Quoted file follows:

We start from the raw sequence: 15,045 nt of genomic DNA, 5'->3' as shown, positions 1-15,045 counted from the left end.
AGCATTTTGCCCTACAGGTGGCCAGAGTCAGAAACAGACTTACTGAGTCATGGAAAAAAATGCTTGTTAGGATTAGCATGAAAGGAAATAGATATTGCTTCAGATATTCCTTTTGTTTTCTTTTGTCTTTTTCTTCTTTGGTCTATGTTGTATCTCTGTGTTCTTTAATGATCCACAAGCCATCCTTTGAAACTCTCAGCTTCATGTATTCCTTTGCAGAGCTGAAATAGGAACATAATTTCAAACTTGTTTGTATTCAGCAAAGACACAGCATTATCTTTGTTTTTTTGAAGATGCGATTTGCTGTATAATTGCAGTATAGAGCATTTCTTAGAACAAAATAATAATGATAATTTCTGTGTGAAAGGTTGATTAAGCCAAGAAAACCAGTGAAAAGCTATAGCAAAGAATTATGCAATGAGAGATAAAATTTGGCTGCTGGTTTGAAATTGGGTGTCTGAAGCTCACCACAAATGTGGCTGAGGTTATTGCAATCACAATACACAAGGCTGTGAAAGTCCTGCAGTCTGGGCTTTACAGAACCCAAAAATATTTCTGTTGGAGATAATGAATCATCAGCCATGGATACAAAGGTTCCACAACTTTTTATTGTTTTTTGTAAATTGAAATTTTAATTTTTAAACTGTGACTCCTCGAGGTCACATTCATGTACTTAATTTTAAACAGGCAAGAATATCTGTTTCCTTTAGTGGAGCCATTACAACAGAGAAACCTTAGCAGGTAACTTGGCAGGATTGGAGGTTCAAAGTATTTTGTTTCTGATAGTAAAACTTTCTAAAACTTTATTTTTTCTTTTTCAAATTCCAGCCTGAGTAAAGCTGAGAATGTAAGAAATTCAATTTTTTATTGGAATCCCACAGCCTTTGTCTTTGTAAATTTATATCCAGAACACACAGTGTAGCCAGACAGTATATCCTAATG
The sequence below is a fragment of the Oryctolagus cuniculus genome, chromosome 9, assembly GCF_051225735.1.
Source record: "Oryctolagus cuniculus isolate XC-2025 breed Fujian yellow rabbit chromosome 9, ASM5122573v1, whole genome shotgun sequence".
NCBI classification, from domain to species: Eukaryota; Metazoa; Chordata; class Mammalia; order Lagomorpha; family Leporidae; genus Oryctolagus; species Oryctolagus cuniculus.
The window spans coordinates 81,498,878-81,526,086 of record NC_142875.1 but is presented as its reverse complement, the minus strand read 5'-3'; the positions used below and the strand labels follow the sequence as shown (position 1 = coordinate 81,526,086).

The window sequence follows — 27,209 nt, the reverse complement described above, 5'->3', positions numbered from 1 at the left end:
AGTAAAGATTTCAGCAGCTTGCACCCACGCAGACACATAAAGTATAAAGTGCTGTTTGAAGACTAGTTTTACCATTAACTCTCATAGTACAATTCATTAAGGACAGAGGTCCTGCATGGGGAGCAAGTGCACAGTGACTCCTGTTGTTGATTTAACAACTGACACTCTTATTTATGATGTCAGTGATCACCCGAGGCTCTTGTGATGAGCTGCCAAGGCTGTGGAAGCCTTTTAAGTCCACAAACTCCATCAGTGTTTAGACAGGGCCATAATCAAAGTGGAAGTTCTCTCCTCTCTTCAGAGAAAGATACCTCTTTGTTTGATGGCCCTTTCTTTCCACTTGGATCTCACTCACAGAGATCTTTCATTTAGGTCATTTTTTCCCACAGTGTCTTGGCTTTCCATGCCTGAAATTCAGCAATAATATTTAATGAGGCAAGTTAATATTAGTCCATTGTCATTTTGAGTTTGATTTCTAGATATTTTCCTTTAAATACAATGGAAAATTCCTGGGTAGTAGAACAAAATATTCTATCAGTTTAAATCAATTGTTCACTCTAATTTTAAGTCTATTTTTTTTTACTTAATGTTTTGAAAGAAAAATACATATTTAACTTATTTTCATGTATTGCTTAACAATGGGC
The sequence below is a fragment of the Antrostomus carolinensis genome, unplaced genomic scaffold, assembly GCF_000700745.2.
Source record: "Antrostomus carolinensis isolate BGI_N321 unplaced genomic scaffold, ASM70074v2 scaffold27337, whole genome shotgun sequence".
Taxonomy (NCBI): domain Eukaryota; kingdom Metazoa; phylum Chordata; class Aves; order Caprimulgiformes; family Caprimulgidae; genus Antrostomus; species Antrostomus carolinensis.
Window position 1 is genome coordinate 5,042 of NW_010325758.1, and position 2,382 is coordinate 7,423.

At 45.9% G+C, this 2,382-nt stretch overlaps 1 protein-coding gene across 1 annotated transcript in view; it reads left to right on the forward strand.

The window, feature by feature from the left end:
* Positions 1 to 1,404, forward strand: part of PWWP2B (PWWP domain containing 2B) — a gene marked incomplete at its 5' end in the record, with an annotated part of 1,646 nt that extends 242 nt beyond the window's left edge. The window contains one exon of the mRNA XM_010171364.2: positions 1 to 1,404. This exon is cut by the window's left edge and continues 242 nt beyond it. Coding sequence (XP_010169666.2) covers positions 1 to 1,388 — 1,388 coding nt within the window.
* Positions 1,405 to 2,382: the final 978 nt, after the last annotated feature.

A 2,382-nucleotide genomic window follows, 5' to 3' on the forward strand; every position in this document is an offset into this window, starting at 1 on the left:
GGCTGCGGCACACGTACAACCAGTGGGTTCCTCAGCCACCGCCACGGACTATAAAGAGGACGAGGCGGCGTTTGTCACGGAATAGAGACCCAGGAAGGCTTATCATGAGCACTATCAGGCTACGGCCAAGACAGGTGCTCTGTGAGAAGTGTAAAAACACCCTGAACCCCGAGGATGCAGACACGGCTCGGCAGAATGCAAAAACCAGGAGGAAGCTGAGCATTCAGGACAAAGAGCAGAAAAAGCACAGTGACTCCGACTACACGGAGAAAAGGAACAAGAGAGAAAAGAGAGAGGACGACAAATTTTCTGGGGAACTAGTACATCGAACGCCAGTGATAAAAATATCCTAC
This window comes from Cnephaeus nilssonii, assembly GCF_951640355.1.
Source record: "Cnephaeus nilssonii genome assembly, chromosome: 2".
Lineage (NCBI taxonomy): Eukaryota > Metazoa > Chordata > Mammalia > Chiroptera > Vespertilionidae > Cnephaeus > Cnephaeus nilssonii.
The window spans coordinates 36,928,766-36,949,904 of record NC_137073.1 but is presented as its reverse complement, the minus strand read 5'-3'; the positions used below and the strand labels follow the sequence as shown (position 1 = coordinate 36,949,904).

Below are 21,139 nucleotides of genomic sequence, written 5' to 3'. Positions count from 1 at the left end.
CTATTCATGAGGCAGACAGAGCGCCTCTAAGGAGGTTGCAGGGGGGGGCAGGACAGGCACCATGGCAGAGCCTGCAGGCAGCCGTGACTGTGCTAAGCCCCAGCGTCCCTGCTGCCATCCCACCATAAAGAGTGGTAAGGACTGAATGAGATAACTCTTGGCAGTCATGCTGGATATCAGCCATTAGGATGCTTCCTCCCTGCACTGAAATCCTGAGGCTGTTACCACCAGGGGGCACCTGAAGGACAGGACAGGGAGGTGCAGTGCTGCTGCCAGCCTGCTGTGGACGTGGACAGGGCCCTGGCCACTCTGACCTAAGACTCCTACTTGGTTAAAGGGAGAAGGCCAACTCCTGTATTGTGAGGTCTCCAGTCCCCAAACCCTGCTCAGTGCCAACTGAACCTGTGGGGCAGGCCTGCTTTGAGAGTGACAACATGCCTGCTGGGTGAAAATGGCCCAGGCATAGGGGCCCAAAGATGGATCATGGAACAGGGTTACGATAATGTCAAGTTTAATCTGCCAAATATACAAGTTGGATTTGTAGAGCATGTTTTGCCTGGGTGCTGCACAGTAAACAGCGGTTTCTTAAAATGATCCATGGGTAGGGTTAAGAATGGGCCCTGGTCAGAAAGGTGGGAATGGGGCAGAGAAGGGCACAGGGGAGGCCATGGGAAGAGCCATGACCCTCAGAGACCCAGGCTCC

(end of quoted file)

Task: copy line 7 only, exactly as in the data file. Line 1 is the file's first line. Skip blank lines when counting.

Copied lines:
The window sequence follows — 27,209 nt, the reverse complement described above, 5'->3', positions numbered from 1 at the left end: